India well-placed to maintain high growth despite drought, external pressures: UN analysts. . . . By Arul Louis
In a world economy still ensnared in a low-growth trap, India is well-placed to maintain its high growth rate despite the drought and the external pressures, according to UN analysts.
The UN’s mid-2016 report on the World Economic Situation and Prospects paints a “bleak picture” of the global economy projecting a growth rate of 2.4 percent this year and 2.8 percent next year with little prospect for a turn around, Lenni Montie, the Assistant Secretary-General for Economic Development, told reporters Thursday after its release.
In contrast, the report expected India to grow by 7.3 percent this year and 7.5 percent next year, the strongest gross domestic product (GDP) growth rate for a large economy.
This would be despite the drought that is affecting 330 million people in 10 states and the headwinds blowing in from the rest of the world, according to experts here.
Senior Economic Affairs Officer Dawn Holland told in an interview that although the drought will have a “very damaging impact on agriculture”, its effect on the overall economic growth will be limited because the agriculture sector is not the part of the economy that has been growing rapidly. “So looking at the macro figures (of growth), you may not see the impact as clearly as you will at a more disaggregated level,” she said.
“What we will have to be concerned about is the impact it may have on the more vulnerable members of society, who are sensitive to agricultural production, sensitive to food prices,” Holland said. “So it could set back some effort in terms of tackling poverty reduction.”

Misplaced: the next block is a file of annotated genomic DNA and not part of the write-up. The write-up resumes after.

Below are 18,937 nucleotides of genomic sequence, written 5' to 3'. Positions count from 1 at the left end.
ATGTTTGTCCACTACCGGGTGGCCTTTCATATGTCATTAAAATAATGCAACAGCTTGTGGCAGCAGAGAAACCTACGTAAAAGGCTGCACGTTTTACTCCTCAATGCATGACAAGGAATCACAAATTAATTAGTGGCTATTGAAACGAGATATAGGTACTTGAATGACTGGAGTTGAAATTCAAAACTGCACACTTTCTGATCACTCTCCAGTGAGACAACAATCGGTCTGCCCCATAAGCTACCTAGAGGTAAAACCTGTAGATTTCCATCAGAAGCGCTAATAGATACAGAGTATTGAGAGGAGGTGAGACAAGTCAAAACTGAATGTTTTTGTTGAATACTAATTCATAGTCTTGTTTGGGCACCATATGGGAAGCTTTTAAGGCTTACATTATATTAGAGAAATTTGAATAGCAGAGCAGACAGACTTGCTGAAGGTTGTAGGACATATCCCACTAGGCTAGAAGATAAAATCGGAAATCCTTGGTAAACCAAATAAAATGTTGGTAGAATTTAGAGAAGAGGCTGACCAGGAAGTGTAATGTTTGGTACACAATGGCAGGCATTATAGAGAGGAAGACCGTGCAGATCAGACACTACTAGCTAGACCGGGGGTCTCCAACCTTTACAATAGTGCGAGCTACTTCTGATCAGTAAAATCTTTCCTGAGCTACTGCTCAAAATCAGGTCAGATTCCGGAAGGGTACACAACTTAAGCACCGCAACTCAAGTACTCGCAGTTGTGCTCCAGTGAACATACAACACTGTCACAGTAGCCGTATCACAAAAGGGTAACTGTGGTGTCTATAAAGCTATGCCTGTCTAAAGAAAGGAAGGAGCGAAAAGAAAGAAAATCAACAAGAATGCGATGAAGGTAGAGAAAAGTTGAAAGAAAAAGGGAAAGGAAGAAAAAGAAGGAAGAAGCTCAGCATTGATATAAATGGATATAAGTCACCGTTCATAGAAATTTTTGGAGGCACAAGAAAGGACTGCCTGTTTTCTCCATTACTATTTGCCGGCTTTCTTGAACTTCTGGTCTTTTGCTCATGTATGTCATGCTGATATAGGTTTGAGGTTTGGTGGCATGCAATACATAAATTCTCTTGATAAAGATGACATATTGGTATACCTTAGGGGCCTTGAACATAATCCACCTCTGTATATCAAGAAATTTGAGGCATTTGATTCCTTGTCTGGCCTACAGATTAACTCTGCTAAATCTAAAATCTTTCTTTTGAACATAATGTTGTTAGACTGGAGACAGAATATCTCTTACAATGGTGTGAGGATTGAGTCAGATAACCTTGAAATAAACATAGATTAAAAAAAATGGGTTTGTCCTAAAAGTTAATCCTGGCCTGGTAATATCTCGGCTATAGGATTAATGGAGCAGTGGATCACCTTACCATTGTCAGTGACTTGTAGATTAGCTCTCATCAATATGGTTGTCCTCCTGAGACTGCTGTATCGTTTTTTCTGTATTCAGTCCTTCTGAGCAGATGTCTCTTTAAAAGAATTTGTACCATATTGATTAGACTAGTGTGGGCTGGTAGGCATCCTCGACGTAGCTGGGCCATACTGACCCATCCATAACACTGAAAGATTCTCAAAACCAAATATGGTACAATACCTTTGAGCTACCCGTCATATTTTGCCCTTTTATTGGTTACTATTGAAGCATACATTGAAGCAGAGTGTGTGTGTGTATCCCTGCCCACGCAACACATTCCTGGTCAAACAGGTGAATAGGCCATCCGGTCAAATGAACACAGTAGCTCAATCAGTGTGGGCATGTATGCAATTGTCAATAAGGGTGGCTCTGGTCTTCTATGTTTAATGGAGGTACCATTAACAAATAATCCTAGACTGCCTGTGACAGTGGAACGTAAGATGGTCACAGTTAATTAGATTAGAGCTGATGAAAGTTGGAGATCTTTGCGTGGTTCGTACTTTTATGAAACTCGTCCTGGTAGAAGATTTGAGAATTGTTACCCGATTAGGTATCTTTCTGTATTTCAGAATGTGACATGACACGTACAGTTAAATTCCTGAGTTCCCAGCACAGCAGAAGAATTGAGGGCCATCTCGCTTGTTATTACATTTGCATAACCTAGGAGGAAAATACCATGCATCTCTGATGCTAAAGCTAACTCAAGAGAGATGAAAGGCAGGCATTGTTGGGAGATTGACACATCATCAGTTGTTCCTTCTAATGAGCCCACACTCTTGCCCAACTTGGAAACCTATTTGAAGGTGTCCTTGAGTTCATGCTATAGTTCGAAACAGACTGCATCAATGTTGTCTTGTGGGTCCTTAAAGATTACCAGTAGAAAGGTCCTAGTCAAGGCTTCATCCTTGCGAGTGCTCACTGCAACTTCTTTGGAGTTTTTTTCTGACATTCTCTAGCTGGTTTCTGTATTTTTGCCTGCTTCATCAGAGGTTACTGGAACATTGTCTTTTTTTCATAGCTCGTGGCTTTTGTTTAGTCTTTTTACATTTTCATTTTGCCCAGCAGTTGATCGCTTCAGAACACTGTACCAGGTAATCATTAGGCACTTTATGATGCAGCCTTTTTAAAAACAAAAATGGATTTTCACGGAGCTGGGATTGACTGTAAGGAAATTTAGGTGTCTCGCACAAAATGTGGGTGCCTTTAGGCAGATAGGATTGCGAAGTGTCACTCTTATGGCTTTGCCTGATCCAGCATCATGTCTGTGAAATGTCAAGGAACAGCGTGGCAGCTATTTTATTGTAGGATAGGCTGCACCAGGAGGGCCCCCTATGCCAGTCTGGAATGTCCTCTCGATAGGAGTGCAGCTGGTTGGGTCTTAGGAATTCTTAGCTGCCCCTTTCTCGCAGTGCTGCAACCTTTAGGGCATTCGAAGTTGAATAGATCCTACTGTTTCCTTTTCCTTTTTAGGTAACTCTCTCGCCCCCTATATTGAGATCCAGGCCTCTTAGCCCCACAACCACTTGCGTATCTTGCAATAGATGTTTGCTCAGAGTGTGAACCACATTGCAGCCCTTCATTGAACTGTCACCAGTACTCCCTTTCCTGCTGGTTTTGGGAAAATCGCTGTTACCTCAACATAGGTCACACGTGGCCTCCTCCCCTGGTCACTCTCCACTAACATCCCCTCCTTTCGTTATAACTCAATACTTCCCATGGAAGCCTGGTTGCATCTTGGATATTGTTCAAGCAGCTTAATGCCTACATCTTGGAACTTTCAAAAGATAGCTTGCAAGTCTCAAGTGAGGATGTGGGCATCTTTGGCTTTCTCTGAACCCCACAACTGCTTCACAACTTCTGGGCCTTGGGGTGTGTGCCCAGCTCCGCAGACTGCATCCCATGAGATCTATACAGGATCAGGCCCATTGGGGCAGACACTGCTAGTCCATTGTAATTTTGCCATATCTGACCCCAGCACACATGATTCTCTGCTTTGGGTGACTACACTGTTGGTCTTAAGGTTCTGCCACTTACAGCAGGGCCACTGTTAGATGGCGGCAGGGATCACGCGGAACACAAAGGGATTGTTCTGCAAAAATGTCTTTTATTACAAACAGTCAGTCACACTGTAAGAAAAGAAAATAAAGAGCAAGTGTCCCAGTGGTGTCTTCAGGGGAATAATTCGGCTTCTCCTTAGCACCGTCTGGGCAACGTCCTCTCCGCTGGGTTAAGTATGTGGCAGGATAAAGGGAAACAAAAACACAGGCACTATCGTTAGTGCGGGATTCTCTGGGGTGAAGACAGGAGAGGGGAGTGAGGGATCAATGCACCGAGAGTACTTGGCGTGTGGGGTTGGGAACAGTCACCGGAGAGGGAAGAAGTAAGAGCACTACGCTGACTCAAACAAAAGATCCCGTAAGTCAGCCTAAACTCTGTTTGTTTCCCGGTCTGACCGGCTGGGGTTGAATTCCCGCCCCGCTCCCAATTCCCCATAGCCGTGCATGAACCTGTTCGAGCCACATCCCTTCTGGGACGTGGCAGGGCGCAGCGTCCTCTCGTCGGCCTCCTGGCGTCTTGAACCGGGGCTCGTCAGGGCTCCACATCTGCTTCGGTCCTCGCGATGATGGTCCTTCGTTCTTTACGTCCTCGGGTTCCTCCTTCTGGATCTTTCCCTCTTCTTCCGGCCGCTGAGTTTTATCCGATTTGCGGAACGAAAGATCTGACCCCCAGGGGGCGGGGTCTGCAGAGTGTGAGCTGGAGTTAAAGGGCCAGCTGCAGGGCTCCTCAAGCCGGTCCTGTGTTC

“India is one of the bright spots in the world economy,” Sebastian Vergara, an Economics Affairs Officer who monitors India, told .
“The management of the macro economic policy has improved in recent years and it is clearly benefiting consumption and the sentiments of business and consumers.”
Asked about possible risks to India’s near-term growth, he said that the “main risk” could come from domestic factors that may slow the pace of economic reforms.
Externally, he said that global liquidity is tightening and the United States Federal Reserve is starting to raise the interest rate. “So what is happening at the global level can at some point affect the Indian economy by increasing the volatility of the exchange rate, by reducing the capital inflows in the Indian economy.”
As against these, “the Indian economy from a macroeconomic policy perspective, both the fiscal and the monetary sides are in a good place now”, Vergara said.
“Inflation as been contained and India has gained monetary space to reduce interest rates and also on the fiscal side India’s proposed fiscal budget a couple of months ago was well balanced with a good focus on the rural economy and also with an effort to increase public investment.”
Increased public investment will encourage private investment, he said. “If the private investment increases in the near term, the economic prospect of India could strengthen even further.”
The UN Economic and Social Commission for Asia and the Pacific (ESCAP) in the economic and social survey of the region for 2016 released last month had projected slightly higher growth rates of 7.6 percent this year and 7.8 percent next year.
Vergara said he did not attach importance to the small difference. “What could be a little different is the timing.” he said. “The ESCAP report put a higher number for the GDP growth so in their assessment they expect the economic growth will pick up sooner. Our assessment is similar.
“Both reports go in the same direction, go in the same line in terms of the positive growth of the economy,” he said.